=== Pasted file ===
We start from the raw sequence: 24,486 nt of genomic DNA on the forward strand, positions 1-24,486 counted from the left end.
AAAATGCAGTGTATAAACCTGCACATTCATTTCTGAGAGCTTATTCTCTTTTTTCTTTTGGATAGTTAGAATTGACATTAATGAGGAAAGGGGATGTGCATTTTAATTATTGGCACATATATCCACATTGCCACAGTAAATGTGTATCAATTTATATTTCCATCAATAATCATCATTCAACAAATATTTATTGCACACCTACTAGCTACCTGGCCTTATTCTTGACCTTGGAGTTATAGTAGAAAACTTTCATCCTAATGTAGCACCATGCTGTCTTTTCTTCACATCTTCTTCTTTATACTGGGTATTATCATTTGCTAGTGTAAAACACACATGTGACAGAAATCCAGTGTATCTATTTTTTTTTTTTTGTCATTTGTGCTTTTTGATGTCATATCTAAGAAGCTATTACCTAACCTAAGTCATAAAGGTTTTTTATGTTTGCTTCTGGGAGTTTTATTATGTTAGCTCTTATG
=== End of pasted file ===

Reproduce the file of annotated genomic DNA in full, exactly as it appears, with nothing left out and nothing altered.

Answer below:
We start from the raw sequence: 24,486 nt of genomic DNA on the forward strand, positions 1-24,486 counted from the left end.
AAAATGCAGTGTATAAACCTGCACATTCATTTCTGAGAGCTTATTCTCTTTTTTCTTTTGGATAGTTAGAATTGACATTAATGAGGAAAGGGGATGTGCATTTTAATTATTGGCACATATATCCACATTGCCACAGTAAATGTGTATCAATTTATATTTCCATCAATAATCATCATTCAACAAATATTTATTGCACACCTACTAGCTACCTGGCCTTATTCTTGACCTTGGAGTTATAGTAGAAAACTTTCATCCTAATGTAGCACCATGCTGTCTTTTCTTCACATCTTCTTCTTTATACTGGGTATTATCATTTGCTAGTGTAAAACACACATGTGACAGAAATCCAGTGTATCTATTTTTTTTTTTTTGTCATTTGTGCTTTTTGATGTCATATCTAAGAAGCTATTACCTAACCTAAGTCATAAAGGTTTTTTATGTTTGCTTCTGGGAGTTTTATTATGTTAGCTCTTATG